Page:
19 The bolt housing: cocking and striking mechanism When the break-open rifle is opened, the fore-end takes on the task of cocking the strikers with the striker springs via the clamping arms. The strikers snap into the retaining notches of the trigger rods and are thus held taut.
20 The bolt housing: cocking and striking mechanism When the shotgun is released (if there is no automatic safety device and 2 tongues), the weapon can simply be closed again with the triggers depressed. ATTENTION!! Do not relax loaded guns with some the firing pins are in front of them !!! If the trigger is pressed in the loaded, cocked state, it releases the hammer, which strikes the firing pin and thus triggers the shot.
22 Safety: A loaded and cocked weapon poses a great risk. It must therefore be secured in some way to prevent the shot from breaking unintentionally. In shotguns, the safety catches are usually attached to the butt neck as a sliding safety catch. As a rule: front position FIRE rear position - SECURED
23 The safety device: front position FIRE rear position - SECURED
24 The safety: mostly trigger safety for more expensive weapons, but also hammer safety systems. With some shotguns, the safety can be done automatically, when you operate the locking lever (top lever) or not automatically. There is no fuse in the traditional sense of the word with cocked shotguns. It is secured when the taps are relaxed, i.e. on rest.
25 The trigger system: In the case of double-barreled shotguns, two triggers are usually built in. front trigger rear trigger lower or right barrel upper or left barrel.
26 The trigger system: Many shotguns (over and under shotguns) have a single trigger that operates both barrels by pulling the trigger twice. (IMPORTANT omit completely between the two shots, then press again!). The disadvantage of using single triggers for hunting is that it is more difficult to choose which barrel to fire (2 different shot sizes, or even loaded with shot and rifle barrel).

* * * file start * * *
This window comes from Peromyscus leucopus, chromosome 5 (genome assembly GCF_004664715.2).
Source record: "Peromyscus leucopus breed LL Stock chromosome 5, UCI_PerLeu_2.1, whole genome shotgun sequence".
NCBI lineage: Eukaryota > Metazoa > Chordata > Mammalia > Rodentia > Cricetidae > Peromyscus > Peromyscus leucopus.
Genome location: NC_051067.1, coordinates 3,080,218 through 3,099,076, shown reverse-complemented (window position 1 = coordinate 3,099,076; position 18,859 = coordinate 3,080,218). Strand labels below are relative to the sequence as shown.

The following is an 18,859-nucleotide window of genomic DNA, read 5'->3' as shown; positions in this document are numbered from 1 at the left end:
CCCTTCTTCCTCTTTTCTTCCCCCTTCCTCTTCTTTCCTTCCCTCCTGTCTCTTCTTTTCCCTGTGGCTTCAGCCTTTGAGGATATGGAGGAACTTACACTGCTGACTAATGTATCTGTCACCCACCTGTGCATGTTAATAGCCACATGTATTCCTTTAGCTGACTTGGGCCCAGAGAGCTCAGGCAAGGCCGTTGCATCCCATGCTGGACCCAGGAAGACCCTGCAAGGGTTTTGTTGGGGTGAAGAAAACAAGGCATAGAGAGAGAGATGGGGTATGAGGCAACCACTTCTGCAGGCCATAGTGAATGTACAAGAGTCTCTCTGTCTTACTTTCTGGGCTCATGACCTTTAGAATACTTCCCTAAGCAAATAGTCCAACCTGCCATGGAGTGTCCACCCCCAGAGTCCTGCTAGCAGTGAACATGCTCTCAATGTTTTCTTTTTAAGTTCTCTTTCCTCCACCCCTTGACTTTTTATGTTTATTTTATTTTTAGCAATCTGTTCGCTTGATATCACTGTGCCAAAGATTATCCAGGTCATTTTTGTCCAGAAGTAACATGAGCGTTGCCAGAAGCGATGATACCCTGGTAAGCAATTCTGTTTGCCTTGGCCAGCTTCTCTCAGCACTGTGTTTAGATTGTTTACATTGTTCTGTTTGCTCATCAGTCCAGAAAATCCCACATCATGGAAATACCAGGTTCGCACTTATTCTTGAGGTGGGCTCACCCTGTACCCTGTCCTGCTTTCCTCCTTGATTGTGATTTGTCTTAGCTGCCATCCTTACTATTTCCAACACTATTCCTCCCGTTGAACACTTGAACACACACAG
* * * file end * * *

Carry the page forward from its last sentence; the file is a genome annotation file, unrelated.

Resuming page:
27 The trigger system: In order to have a choice, most single triggers are equipped with toggle switches that change the sequence of the runs (e.g. on the slide lock or push button on the trigger). The trigger weight is approx. 2-2.5 kg. The triggers are designed as rifle triggers (i.e. without backlash / advance).
28 The stock of shotguns: The stock of shotguns (break barrel) consists of 2 parts: Buttstock fore-end
29 The stock of shotguns: The fore-end fulfills 4 tasks: cocking the rifle when opening it securing it against falling apart (holds the parts of the shotgun together) point of application for the guiding hand when firing cocking the ejectors (if available) fore-end
30 The buttstock of shotguns: The buttstock is inserted into the shooter's shoulder and transfers the recoil to the shooter. English stock buttstock stock with pistol grip
31 The stock of shotguns: There are innumerable names for different stock designs, e.g. a stepped comb is called a Monte Carlo stock. The design of the jaw is also referred to differently. Bavarian cheek round cheek. Monte Carlo stock with Bavarian cheek piece Pistol grip stock with round cheek piece
32 The stock of shotguns: When shooting at moving targets, the shape and dimensions of the stock are very important for the shooter. If the shaft does not fit the shooter, it is almost impossible to hit. The barrel shoots the shaft meets an old saying. In addition to the different lengths, the lateral alignment of the shaft piston primarily has an effect. straight stock shouldered stock (worked from the face)
33 The stock of shotguns: With a modern shooting position, one would have to cope with a straight stock, as found on most over-and-under shotguns. But often (physique or too frontal posture) a set shaft (shanked from the face) is required to bring the aiming eye into the correct position. Control: look at the stop with your eyes closed and then look at the position of the front sight
34 Sighting device on shotguns: The sighting device of the shotgun consists of a bead front sight, the running rail and possibly an auxiliary front sight, the so-called Lyman front sight, which is attached in the middle of the running rail and is only about half the size of the pearl front sight. The Lyman grain can be used when practicing the stroke to control the lateral alignment. When firing, however, the stop must sit in such a way that this alignment fits.
35 Lyman-Korn Korn runner rail Sighting device for shotguns